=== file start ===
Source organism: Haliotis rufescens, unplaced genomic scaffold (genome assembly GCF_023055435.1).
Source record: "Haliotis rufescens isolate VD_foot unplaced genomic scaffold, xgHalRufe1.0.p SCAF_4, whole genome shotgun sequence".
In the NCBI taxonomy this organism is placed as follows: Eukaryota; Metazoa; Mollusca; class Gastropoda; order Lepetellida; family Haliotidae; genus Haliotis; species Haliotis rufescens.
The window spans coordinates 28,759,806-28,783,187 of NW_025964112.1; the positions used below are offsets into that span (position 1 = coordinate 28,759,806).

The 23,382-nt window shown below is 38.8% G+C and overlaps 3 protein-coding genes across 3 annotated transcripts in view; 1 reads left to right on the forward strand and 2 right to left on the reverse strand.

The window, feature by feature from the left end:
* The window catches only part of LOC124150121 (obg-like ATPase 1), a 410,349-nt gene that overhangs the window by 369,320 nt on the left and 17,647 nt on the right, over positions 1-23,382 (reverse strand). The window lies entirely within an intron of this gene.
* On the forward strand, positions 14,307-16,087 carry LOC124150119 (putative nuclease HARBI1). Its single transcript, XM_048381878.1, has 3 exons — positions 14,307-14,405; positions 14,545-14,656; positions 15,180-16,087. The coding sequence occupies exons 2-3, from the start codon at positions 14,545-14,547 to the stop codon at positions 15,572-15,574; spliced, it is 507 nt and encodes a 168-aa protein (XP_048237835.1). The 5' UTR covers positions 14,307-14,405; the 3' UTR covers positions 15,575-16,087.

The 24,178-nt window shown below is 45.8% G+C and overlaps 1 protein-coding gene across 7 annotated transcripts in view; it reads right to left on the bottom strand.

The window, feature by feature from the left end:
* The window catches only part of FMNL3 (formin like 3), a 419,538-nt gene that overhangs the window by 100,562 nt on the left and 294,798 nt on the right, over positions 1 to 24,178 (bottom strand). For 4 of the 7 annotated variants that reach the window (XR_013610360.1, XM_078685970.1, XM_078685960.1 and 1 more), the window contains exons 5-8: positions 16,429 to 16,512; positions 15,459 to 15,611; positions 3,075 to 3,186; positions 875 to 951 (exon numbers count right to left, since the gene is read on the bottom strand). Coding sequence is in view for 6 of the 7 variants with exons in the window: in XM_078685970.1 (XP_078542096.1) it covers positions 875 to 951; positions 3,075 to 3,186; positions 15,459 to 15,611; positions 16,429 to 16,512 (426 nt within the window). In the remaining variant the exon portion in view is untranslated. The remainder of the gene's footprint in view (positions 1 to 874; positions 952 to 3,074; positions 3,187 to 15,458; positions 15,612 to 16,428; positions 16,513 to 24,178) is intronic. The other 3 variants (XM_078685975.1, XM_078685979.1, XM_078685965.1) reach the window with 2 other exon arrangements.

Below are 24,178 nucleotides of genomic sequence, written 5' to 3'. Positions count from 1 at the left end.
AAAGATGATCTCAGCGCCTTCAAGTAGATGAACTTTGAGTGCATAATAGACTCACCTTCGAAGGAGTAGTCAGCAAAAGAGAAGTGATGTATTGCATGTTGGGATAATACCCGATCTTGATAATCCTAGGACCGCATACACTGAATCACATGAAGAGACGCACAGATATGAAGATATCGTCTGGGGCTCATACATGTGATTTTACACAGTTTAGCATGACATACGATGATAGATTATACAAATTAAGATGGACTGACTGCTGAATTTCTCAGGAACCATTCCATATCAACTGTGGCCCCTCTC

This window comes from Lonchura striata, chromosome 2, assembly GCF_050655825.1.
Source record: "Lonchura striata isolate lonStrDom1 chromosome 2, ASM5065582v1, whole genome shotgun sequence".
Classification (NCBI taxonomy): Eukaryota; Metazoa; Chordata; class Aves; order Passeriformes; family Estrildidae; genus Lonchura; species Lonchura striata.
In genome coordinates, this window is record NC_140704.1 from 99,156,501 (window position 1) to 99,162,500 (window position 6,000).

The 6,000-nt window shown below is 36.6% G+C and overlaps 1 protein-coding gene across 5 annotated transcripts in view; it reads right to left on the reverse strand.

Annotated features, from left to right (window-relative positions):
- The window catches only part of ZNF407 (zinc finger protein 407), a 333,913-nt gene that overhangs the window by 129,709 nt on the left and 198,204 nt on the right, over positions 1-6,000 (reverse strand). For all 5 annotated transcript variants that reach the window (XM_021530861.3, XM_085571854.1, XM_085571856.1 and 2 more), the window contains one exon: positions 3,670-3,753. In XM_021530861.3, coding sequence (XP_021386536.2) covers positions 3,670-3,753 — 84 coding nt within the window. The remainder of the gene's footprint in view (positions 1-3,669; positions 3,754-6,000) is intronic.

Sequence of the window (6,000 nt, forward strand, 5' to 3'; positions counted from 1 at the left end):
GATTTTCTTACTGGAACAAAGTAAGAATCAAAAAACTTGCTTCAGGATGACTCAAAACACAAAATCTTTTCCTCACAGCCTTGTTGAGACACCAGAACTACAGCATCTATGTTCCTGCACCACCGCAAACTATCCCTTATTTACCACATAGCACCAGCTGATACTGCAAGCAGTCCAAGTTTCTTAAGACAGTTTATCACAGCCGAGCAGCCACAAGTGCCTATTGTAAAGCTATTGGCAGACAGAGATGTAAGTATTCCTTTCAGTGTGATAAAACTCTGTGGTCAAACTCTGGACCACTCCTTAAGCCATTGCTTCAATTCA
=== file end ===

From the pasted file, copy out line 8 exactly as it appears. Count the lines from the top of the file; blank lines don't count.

* On the forward strand, positions 14,307-16,087 carry LOC124150119 (putative nuclease HARBI1). Its single transcript, XM_048381878.1, has 3 exons — positions 14,307-14,405; positions 14,545-14,656; positions 15,180-16,087. The coding sequence occupies exons 2-3, from the start codon at positions 14,545-14,547 to the stop codon at positions 15,572-15,574; spliced, it is 507 nt and encodes a 168-aa protein (XP_048237835.1). The 5' UTR covers positions 14,307-14,405; the 3' UTR covers positions 15,575-16,087.